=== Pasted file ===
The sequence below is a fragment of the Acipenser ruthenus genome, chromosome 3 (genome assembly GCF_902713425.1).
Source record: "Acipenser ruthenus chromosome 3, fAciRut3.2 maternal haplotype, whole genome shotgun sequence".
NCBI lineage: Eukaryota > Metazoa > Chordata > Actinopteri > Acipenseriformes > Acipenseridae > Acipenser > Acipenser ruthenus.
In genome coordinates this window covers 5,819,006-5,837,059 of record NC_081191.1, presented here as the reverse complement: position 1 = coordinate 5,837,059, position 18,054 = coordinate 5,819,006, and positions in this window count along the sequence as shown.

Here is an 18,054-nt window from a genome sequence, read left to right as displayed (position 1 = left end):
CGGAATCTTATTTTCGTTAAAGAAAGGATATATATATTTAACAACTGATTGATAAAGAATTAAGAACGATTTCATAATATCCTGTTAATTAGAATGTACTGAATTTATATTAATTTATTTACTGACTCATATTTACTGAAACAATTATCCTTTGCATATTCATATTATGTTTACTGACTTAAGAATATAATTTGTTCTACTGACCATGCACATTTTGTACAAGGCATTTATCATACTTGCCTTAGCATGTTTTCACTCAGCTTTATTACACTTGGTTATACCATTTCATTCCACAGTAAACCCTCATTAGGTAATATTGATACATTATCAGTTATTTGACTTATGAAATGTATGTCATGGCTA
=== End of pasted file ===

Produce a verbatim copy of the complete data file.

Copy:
The sequence below is a fragment of the Acipenser ruthenus genome, chromosome 3 (genome assembly GCF_902713425.1).
Source record: "Acipenser ruthenus chromosome 3, fAciRut3.2 maternal haplotype, whole genome shotgun sequence".
NCBI lineage: Eukaryota > Metazoa > Chordata > Actinopteri > Acipenseriformes > Acipenseridae > Acipenser > Acipenser ruthenus.
In genome coordinates this window covers 5,819,006-5,837,059 of record NC_081191.1, presented here as the reverse complement: position 1 = coordinate 5,837,059, position 18,054 = coordinate 5,819,006, and positions in this window count along the sequence as shown.

Here is an 18,054-nt window from a genome sequence, read left to right as displayed (position 1 = left end):
CGGAATCTTATTTTCGTTAAAGAAAGGATATATATATTTAACAACTGATTGATAAAGAATTAAGAACGATTTCATAATATCCTGTTAATTAGAATGTACTGAATTTATATTAATTTATTTACTGACTCATATTTACTGAAACAATTATCCTTTGCATATTCATATTATGTTTACTGACTTAAGAATATAATTTGTTCTACTGACCATGCACATTTTGTACAAGGCATTTATCATACTTGCCTTAGCATGTTTTCACTCAGCTTTATTACACTTGGTTATACCATTTCATTCCACAGTAAACCCTCATTAGGTAATATTGATACATTATCAGTTATTTGACTTATGAAATGTATGTCATGGCTA